Crumbling Barney Allis Plaza Now ‘Hotspot’ for Downtown Problems

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Barney Allis Plaza is showing its age 35 years after its last revamp.

By Kevin Collison

Less than a month after a consultant urged its immediate closure, the problems at Barney Allis Plaza and its garage continue to worsen as city officials find themselves at loggerheads over its future.

At a City Council Finance Committee meeting Wednesday, members were told the former downtown civic centerpiece has gone dark at night, making it a “hotspot” for social problems.

Sean O’Byrne, executive director of the Downtown Community Improvement District, said the Plaza and surrounding sidewalks no longer have functioning lighting and as a result, has become a crime problem.

In a recent incident, members of the improvement district staff, known as Ambassadors, were chasing a man who had thrown a steel rod through the glass door of a downtown office building at 10th and Main, he said.

The man ran to the dark area of Barney Allis Plaza and when an Ambassador security vehicle came close, threw a rock at it.

“Luckily, the rock went through the back window of the driver’s side and he was uninjured,” O’Byrne said in a letter to the Committee.

“The individual then ran into the open garage and hid in the lower levels that were inaccessible to us because of the danger of falling concrete.”

To address the immediate problem, the Downtown Council, which manages the CID, wants the city to fix the lights at Barney Allis and its perimeter sidewalks, and have the lower two levels of the three-level underground garage sealed to prevent further trespassing.

But even that request went unresolved as Finance Committee members got caught up in another lengthy debate over how to address the short- and long-term future of Barney Allis Plaza which was built in 1955.

Braces have been installed to shore-up the deteriorating lower levels of the Barney Allis Plaza underground garage. (Photo from TranSystems report)

For more than a month now, the Committee has delayed a recommendation on a request to authorize $1 million to continue planning for a comprehensive solution that calls for rebuilding Barney Allis Plaza and its garage at a cost of $61.7 million.

That long-term solution calls for lowering the Plaza to street level and building a new, 400-space garage beneath it.

There also is a parallel proposal to build a $20 million, 400-space parking garage on what’s now a surface parking lot the city recently purchased at 12th and Broadway.

Funding for that 12th and Broadway garage plan however, has not been identified although there is potential for a joint project with Kansas City Southern. The railroad headquarters is next door to the site.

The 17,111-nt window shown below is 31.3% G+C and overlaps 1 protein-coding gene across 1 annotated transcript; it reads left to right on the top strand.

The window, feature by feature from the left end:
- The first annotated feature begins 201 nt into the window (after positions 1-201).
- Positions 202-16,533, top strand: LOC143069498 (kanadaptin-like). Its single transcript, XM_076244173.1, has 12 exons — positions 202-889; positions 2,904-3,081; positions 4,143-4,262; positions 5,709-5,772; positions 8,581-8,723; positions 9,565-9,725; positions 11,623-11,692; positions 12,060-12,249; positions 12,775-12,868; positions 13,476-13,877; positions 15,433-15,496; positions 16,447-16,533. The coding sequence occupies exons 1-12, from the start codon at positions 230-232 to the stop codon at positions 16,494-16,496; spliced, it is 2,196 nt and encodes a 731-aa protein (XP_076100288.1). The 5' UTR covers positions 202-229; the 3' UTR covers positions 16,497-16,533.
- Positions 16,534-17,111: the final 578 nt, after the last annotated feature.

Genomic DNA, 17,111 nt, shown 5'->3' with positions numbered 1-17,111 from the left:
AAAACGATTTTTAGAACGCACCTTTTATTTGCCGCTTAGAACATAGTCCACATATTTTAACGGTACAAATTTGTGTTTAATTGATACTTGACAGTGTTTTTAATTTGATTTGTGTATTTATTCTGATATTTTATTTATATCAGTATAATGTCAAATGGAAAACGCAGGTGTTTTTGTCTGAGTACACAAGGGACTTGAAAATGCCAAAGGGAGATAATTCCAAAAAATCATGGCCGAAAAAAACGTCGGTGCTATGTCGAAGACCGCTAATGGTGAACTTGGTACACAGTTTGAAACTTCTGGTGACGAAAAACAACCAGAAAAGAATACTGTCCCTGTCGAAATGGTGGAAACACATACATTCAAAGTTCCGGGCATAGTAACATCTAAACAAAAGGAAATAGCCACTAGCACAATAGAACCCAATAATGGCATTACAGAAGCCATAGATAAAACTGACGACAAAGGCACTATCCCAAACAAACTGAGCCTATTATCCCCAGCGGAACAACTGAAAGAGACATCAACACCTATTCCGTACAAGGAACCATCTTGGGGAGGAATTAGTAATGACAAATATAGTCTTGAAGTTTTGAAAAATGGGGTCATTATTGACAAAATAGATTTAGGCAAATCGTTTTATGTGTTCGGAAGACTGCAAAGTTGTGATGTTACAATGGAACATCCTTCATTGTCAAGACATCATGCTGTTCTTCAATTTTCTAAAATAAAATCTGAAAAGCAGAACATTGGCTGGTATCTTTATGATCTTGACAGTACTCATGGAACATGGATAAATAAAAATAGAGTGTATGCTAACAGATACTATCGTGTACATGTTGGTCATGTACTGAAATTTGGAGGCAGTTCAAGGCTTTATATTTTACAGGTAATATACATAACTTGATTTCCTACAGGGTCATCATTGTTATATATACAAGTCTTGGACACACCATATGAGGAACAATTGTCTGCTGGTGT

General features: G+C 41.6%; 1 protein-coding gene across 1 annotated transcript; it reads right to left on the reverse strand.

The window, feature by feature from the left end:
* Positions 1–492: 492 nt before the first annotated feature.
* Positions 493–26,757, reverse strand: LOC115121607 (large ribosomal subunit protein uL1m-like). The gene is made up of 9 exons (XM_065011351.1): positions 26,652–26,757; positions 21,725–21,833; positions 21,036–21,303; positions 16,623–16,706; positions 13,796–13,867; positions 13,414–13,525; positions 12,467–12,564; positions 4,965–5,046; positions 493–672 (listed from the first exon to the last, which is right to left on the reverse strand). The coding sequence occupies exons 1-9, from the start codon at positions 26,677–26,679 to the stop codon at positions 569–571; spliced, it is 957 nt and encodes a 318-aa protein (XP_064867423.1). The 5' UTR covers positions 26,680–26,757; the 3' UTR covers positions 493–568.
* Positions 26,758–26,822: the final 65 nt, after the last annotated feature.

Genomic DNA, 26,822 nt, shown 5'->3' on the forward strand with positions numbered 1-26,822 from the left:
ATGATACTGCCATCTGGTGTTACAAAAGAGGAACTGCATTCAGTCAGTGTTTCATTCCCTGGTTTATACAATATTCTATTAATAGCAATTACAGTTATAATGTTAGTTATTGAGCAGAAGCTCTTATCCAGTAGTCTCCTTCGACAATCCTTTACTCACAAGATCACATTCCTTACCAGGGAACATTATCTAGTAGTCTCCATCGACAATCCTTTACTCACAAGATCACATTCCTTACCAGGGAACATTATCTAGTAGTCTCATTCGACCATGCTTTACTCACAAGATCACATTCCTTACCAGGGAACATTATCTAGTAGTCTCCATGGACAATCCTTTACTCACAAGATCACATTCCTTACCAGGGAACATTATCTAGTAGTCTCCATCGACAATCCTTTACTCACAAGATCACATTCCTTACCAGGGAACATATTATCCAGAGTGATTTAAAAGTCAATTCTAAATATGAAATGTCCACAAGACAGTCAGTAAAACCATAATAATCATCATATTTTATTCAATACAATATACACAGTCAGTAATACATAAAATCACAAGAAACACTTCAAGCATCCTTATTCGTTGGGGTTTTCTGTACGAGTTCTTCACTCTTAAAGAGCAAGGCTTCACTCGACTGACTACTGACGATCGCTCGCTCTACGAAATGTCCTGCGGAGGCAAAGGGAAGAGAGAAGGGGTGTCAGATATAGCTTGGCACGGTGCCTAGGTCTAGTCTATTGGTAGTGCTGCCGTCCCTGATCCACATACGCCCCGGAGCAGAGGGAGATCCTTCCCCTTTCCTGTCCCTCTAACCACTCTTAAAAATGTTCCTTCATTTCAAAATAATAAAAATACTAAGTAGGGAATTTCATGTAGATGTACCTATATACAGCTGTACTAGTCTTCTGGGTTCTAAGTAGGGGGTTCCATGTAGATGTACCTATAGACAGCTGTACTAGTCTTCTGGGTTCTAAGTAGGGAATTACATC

City consultants say the resulting, combined 800 spaces would be more than enough to replace what was originally a 970-space garage at Barney Allis.

The bottom floor of the garage however, has been closed for parking in recent years because of deterioration.

And in a report a month ago, a consultant hired by the city recommended the entire garage be closed immediately because of code violations including a non-working ventilation system and antiquated fire sprinklers.

A consultant hired by the city has estimated it would cost $40 million to repair the existing garage over the next 10 years or $30 million to demolish it.

But faced with the looming damage expected to impact the city budget from the Covid-19 economic meltdown, Finance Committee members were reluctant to think big about Barney Allis, at least for the foreseeable future.

An engineering consultant has recommended the city immediately close the garage beneath Barney Allis Plaza because of numerous code violations. (Photo courtesy Jacia Phillips | Arch Photo KC)

Committee Chairwoman Kathryn Shields suggested the Council approve funding to continue planning for a comprehensive solution while spending a relatively small amount, estimated at $100,000, to keep the first level of the garage open until fall.

By then, she said, the city may know if the federal government approves stimulus money for infrastructure projects to help jumpstart the national economy. That could allow the city to build the more comprehensive project.

“We have a window here,” Shields said. “We could make minor safety improvements with Barney Allis and move forward with a design-build (comprehensive) project…to take advantage of federal dollars.”

An alternative concept suggested by Councilman Lee Barnes Jr. would spend about $2.5 million to make enough repairs to allow the first and second levels of the Barney Allis garage, about 600 spaces, to continue operating for three- to five years.

Barnes said that would address the immediate parking needs at the convention center, and provide time to fully prepare a plan to both rebuild Barney Allis Plaza and construct the proposed second garage at 12th and Broadway.

Committee members decided to postpone consideration until next week, partly to allow city staff to prepare more detailed information about the costs of the short-term solutions discussed for the Barney Allis garage.

“I do think we’re at a crossroads,” Shields said.

“Do we just put another band-aid on it or do we try to address what is the fact we have a significant parking structure that’s reached the end of its useful life.”

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